If I say we should believe thus and so because that is what the Bible teaches, I’m not doing philosophy but theology. That is the sense in which scripture cannot be normative for philosophy. But philosophy is perspectival and always draws on the pre-philosophical presuppositions we bring with us to philosophical reflection. Of course, these are subject to revision or replacement in the process of reflection, whether our starting point is religious or secular. But we always have to philosophize where we are (presently), and that is always somewhere in particular and never nowhere in general. So it is perfectly appropriate for Christians to draw on their Christian beliefs and experience, recognize that our starting points are always a matter of “faith” and not self-evident, incorrigible insight.
When I suggest atheism for Lent I mean to say, that what is often called the “hermeneutics of suspicion” in Marx, Nietzsche, and Freud 1) seems to me as a critique of Christianity to be all too true all too much of the time, 2) to have predecessors in the Bible and various theological traditions, and 3) to be vulnerable to being translated into theological language. This ungodly trinity can be called secular theologians of original sin because the way they expose the misuse of religion in the service of unholy interests, points to what in theology is called sin. One important result of thinking this way is that we can see that there can be religious motives for developing such critiques. Kierkegaard, for example, with his “attack upon Christendom”, that runs throughout his writings. Secular thought has no monopoly, and Marx, for example, can be accused of plagiarism for not footnoting Isaiah, Amos, Hosea, Jeremiah, etc, as critic of the way religious is used to justify unjust social practices. By the way, I’ve learned that a number of churches have developed Lenten study series based on Suspicion and Faith, wherein I suggest atheism for Lent.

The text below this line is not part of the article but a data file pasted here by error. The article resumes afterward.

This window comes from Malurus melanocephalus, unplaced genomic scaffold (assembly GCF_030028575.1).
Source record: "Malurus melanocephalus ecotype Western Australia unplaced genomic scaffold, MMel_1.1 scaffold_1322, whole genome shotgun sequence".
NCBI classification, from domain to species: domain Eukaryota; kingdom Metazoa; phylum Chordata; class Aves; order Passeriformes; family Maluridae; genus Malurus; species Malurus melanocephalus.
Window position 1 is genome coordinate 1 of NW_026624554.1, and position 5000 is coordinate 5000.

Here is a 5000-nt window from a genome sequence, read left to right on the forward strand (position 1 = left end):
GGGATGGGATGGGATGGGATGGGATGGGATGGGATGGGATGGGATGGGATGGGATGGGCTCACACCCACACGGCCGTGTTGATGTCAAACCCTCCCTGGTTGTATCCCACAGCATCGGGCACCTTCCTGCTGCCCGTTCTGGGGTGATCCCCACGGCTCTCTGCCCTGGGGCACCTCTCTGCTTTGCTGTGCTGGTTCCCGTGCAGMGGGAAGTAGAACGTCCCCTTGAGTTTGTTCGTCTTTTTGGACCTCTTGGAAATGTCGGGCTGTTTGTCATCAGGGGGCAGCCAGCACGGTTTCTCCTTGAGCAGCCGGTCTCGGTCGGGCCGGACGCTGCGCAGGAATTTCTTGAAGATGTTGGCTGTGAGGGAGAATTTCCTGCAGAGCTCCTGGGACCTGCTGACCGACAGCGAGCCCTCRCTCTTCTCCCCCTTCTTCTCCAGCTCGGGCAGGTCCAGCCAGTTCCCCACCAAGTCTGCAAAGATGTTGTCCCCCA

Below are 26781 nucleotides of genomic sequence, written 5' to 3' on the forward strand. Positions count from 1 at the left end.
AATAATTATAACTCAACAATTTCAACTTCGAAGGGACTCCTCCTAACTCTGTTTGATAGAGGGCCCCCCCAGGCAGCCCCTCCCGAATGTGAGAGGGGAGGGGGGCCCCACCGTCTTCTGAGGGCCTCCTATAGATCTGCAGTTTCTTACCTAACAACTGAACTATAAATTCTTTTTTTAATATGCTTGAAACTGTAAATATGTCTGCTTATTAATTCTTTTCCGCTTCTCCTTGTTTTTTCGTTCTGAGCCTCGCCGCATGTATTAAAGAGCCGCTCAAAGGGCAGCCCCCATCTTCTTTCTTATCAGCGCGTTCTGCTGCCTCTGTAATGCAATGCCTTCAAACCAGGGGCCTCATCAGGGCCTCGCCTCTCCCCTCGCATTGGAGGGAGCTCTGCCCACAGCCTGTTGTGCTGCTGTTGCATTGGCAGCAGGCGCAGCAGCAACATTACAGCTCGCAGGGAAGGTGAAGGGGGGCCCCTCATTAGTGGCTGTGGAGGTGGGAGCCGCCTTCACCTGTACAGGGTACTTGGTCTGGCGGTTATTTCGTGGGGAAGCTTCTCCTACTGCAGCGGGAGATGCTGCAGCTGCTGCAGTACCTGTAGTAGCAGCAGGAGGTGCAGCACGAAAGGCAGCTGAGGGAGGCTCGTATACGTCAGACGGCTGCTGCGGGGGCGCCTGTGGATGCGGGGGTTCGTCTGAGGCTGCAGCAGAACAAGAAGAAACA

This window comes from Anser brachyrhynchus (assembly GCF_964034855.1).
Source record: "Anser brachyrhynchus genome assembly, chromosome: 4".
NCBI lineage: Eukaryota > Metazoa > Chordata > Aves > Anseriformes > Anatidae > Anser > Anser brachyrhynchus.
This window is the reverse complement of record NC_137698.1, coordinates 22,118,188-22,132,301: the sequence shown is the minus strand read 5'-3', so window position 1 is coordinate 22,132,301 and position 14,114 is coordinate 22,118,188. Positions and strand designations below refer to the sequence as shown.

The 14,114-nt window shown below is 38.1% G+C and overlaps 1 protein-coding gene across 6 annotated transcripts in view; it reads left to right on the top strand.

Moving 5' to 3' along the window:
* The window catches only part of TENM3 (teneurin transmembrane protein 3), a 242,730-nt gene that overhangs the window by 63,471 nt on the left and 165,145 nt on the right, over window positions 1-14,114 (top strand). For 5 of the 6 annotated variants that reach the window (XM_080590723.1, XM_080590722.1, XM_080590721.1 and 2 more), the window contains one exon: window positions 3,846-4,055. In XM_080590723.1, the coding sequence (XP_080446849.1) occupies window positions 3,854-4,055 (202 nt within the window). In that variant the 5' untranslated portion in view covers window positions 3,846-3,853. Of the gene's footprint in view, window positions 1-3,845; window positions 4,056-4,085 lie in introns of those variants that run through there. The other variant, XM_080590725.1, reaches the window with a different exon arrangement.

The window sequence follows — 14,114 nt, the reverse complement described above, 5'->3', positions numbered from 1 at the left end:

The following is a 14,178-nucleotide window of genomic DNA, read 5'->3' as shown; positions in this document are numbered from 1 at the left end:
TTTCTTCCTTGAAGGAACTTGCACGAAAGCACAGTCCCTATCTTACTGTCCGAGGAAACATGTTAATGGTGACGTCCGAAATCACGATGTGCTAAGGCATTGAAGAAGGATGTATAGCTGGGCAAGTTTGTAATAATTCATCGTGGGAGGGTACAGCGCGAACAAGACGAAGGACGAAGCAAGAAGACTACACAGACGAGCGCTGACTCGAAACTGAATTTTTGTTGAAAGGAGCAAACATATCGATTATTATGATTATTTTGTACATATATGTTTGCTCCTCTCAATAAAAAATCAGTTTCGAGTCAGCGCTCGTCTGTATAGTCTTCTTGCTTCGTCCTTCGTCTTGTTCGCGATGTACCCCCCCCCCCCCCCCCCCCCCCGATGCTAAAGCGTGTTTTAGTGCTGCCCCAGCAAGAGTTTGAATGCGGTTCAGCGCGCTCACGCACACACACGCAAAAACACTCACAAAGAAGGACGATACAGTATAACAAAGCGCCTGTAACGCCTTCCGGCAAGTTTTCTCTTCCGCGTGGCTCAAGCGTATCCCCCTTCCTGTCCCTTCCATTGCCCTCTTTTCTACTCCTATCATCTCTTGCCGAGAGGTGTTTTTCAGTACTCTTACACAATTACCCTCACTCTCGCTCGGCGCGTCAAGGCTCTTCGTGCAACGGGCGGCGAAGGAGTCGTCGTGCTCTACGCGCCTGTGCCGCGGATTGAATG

An admirable aspect of your concept ‘Atheism for Lent’ is its highly interdisciplinary approach, yet it seems to draw short at namely philosophical works. In such an ‘age of information’ we are surrounded by increasingly astounding scientific discoveries – for instance the discovery of the Higgs Boson, the so-called ‘God Particle’, earlier this year. Can and do scientific works inform readings of scripture in the same way as Marx or Nietzsche do?
Yes, but maybe not literally “in the same way” as Marx and Nietzsche do. I haven’t read enough or thought enough about this to say anything more about this other than two points. We’re all glad that Galileo prevailed over the church of his day. Second, the case with Darwin is a bit more complicated, since in the hands of some evolutionists his theory is taken to be a complete explanation of the origin of human life. Galileo was content to let physics tell us “how the heavens go”.
And finally, what are you currently working on?
I’m currently working on a book about the concept of faith in three of Kierkegaard’s most widely read pseudonyms: Silentio (Fear and Trembling), Climacus (Philosophical Fragments and Concluding Unscientific Postscript), and Anti-Climacus (Sickness Unto Death and Practice in Christianity). It includes discussion of the relation of faith to reason and to the passions, our affective life.